In the Torah portion of Bo we find the plague of Darkness described as follows:1Moshe stretched out his hand … and darkness and blackness extended over all of Egypt. People could not see each other, and no one left his place for three days. The Jewish people, however, had light in all the places where they were.”

According to the Midrash,2 this plague consisted of two separate miracles: a) a miraculous form of darkness that plagued the Egyptians, b) a miraculous illumination that existed only where Jews were found, and which enabled them to see where the Egyptians hid their treasures. G‑d was thereby able to fulfill His promise to Avraham that the Jews would leave Egypt “with great wealth.”3

According to Rashi ,4 however, there was only one miracle: the darkness that G‑d brought upon the Egyptians. And while it was true that the purpose of this miracle was to give the Jewish people the opportunity to search for Egyptian wealth, there was no additional miracle allowing the Jews to see what was in the Egyptian dwellings.5

Why does Rashi differ from the Midrash as to whether the “light in all the places where they were” was one of the miracles of the plague?

The “great wealth” that the Jews took with them from Egypt also alludes to the sparks of holiness found within that country. By taking out the silver vessels, etc., the Jewish people also took out and elevated the sparks of holiness from the evil of Egypt and returned them to the domain of holiness.6

“Elevating the sparks of holiness” is vitally important in the spiritual service of all Jews. Thus, in addition to the obligation of Torah study and prayer (spiritual matters that relate more directly to the person himself), a Jew must also perform the mitzvos, which usually involve physical matter.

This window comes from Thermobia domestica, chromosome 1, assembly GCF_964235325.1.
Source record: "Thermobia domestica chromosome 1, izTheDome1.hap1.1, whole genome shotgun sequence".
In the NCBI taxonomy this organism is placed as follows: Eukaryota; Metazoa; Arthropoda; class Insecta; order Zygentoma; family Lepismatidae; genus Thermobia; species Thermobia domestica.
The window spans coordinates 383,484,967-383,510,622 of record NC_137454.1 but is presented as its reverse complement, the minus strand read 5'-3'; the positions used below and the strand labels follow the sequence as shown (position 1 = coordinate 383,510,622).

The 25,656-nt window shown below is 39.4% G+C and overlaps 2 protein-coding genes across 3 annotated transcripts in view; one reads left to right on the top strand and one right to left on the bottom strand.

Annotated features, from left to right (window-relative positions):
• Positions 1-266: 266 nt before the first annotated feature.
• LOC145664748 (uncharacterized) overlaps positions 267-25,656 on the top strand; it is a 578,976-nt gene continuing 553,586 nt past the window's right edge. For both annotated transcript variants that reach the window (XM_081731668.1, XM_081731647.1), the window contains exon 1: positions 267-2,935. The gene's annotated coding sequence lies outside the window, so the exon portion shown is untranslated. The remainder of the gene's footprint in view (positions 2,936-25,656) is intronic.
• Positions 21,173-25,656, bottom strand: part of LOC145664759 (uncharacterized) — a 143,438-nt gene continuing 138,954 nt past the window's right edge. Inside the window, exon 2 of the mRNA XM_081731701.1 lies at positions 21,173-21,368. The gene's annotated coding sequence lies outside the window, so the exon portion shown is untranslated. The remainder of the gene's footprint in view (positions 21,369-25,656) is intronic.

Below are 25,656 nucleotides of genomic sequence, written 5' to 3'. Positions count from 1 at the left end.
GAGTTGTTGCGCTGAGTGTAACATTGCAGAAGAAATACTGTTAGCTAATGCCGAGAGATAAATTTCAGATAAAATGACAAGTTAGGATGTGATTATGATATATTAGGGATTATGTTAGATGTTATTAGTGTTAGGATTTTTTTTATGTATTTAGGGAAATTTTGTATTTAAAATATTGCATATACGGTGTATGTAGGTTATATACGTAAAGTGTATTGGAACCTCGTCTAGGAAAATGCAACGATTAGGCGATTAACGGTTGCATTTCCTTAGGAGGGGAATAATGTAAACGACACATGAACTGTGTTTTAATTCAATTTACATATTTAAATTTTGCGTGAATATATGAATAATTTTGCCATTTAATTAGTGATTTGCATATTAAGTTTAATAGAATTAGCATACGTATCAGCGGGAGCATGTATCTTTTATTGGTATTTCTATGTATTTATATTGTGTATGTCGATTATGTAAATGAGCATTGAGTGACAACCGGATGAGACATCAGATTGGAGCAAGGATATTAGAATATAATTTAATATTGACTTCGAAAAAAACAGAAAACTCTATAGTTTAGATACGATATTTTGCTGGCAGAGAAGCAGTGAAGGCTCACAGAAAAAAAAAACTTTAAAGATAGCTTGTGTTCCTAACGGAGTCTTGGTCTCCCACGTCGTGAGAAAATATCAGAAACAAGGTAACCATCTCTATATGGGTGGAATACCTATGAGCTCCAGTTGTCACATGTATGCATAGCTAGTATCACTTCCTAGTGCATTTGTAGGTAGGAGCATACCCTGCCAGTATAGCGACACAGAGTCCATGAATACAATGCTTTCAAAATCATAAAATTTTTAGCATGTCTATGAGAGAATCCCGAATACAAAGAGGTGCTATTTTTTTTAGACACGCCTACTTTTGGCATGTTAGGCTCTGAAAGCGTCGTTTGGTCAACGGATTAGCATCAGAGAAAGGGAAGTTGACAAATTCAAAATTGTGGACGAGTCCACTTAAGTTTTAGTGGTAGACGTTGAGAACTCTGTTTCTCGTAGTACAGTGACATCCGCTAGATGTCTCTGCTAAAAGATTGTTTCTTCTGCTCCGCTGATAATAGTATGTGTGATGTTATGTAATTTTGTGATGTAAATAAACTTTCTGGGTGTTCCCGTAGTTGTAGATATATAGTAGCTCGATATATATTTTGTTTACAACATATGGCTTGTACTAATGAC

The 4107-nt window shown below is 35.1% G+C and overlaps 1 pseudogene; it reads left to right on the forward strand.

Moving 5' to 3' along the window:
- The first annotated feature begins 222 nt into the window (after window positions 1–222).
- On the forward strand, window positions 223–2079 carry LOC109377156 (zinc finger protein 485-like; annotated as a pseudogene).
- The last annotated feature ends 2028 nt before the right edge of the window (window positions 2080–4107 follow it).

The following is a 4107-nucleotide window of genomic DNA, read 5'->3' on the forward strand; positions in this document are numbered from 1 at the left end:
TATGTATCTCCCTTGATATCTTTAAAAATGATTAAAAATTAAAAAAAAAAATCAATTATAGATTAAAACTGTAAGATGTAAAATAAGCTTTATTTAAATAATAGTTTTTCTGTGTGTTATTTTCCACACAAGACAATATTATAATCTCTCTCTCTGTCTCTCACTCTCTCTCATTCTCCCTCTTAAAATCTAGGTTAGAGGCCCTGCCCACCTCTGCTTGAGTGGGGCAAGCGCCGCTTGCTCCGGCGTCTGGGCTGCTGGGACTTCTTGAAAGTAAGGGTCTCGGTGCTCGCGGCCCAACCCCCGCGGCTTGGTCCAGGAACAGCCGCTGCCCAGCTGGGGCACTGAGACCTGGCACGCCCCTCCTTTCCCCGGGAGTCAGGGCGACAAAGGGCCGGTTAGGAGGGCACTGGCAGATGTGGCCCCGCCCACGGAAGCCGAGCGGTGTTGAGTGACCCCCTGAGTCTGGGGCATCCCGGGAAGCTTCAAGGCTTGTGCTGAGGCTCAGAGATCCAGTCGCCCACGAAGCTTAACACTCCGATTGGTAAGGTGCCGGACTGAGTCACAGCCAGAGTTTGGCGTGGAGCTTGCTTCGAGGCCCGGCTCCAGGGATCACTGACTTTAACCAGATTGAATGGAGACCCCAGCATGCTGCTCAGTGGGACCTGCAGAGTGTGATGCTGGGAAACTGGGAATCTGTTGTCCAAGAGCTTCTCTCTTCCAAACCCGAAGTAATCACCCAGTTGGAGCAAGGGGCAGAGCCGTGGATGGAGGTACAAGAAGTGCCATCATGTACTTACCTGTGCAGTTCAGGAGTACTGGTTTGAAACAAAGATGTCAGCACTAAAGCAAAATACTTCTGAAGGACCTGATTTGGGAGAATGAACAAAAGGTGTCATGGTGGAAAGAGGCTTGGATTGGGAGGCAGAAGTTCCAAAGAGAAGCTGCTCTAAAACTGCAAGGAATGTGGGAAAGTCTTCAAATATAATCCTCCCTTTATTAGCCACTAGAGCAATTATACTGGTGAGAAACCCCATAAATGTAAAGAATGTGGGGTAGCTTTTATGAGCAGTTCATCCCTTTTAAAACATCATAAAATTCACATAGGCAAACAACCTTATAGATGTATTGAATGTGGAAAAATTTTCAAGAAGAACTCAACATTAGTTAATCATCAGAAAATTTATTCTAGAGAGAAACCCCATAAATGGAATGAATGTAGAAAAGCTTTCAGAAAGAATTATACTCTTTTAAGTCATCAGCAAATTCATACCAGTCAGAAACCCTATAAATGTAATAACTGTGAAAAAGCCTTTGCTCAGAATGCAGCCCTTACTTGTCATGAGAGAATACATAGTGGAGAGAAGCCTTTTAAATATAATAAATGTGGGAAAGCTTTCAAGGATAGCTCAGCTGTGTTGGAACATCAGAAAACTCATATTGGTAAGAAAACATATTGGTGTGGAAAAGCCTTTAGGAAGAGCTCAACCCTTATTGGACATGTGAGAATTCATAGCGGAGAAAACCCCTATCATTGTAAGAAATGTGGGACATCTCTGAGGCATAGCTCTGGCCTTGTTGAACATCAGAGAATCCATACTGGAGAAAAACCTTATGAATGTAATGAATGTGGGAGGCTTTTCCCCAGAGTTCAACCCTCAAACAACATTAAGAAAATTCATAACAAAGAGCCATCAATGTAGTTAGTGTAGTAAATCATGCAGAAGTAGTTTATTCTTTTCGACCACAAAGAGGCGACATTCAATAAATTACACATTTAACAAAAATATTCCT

When a person uses his mind and heart in study and prayer, he elevates his own spirituality. But when he performs the physical mitzvos and also sees to it that even his everyday permissible activities are done for the sake of Heaven, he draws spirituality into the physical universe and elevates the sparks of holiness found within physicality to the realm of sacredness.7

Accordingly, we may well say that according to Rashi these are the two aspects of the verse: a) The actual plague of Darkness provided the Jewish people with the ability to enter the Egyptian homes and behold their wealth; b) “The Jewish people, however, had light in all their places of dwelling.” This corresponds to the two previously mentioned kinds of spiritual service.

The spiritual service of Torah study and prayer illumines and sanctifies the soul of the Jew; his personal “dwelling place” is filled with divine light. The service of purifying and elevating the world by extracting sparks of holiness from the physical and returning them to the spiritual is akin to entering the Egyptian homes and returning their objects to holiness.

As things exist in their simple context — the basis of Rashi’ s commentary on Torah — these are two markedly different and possibly opposite kinds of service.

According to the Midrash , however — wherein “most of the secrets of Torah are concealed”8 — this “light in all the places where they were” is part and parcel of the miracles of the plague of Darkness.

For with regard to the divine inner intent, these two manners of service — elevating oneself and elevating the sparks of holiness within the world — are not two different kinds of service, but are bound one to the other.

This is because the ultimate purpose of Torah study and prayer is to assist a person in his sanctification of the world. For as explained in Tanya ,9 in the final analysis the soul did not descend into this world to perfect itself, for no amount of perfection can attain for the divine soul the level of holiness that it enjoyed prior to its descent. Rather, it descended below to perfect its body, the body’s vitalizing soul, and its portion in the world, by purifying and elevating them to holiness.

Based on Likkutei Sichos , Vol. XXXI, pp. 46-51.